I didn’t know how to write about a rain jacket on Palm Sunday after forty-four people died in their churches.
Last fall, my much-delayed Megabus dropped me off in Chinatown at 2:30 a.m. I had seven percent battery life, four dollars in cash, and no idea how to get to Brooklyn.
I believe in God the Father almighty, creator of heaven and earth. These were borrowed words and they were not mine.
Strangers think it’s “cool” that I lived there, which, whatever it means, isn’t true. It was something else entirely.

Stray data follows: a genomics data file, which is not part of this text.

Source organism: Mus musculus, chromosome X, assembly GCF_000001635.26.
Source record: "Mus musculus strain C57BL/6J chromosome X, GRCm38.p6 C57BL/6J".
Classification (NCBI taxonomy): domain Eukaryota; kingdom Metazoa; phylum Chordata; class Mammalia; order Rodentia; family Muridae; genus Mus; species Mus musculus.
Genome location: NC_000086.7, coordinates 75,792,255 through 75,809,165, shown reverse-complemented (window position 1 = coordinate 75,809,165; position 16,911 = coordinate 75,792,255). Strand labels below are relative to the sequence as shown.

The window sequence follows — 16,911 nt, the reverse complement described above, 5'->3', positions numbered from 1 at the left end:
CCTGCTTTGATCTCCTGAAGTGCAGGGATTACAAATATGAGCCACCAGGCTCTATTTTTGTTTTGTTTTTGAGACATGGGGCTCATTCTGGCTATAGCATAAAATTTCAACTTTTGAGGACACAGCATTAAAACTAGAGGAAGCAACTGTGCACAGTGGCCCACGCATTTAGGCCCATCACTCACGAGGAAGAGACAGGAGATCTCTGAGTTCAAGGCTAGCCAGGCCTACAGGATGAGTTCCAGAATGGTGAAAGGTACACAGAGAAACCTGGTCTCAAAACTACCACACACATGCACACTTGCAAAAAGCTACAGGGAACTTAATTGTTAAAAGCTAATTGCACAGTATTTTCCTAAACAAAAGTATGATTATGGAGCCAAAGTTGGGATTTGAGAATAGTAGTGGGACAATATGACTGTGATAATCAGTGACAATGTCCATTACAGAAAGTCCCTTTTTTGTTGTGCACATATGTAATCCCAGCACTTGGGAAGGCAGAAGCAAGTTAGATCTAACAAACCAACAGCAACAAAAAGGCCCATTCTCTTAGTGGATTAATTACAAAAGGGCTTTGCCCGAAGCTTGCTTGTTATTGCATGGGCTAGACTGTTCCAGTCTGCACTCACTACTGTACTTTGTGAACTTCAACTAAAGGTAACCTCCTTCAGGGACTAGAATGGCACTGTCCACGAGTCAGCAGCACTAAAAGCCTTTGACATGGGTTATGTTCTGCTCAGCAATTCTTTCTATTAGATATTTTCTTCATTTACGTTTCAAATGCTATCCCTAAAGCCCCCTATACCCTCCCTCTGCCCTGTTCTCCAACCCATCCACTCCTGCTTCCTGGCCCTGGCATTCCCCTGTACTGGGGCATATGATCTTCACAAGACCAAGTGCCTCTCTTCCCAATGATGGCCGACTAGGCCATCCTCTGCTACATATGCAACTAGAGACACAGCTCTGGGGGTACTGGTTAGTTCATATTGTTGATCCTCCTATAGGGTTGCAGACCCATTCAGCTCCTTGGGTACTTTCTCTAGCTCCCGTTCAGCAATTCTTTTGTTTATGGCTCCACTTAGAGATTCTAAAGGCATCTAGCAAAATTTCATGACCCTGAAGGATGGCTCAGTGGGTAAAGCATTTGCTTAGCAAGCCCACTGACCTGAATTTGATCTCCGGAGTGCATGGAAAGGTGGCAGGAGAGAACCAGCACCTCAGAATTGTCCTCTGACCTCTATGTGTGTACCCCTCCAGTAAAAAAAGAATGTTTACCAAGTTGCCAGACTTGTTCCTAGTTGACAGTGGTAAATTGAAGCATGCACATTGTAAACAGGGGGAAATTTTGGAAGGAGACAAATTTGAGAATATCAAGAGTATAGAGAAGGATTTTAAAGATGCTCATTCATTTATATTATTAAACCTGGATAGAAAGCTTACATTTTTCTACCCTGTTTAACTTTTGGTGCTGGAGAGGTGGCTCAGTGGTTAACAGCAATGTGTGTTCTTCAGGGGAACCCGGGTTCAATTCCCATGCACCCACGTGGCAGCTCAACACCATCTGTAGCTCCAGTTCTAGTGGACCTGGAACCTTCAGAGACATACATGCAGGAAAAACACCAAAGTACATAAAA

I thought of Cairo, of the refugee kids I met, the illiterate mothers, the desperately poor. And I stopped her to ask earnestly, “Where do you find hope?”
In Egypt, I experienced a profound sense of longing, both for the home I had left and for the land that God has promised me. I felt unduly blessed and absurdly limited.
I haven’t discovered any resolution to the twin tasks of gratitude and lamentation, a word I may be using to sanctify my grousing.
You risk crossing a busy street. You risk asking questions. You risk being wrong, and hurting people you love, and you risk being right, and doing the same thing.
No, unfortunately, adulthood doesn’t come with a standardized evaluation mechanism to tell you how you’re doing, but that’s not an excuse to do less.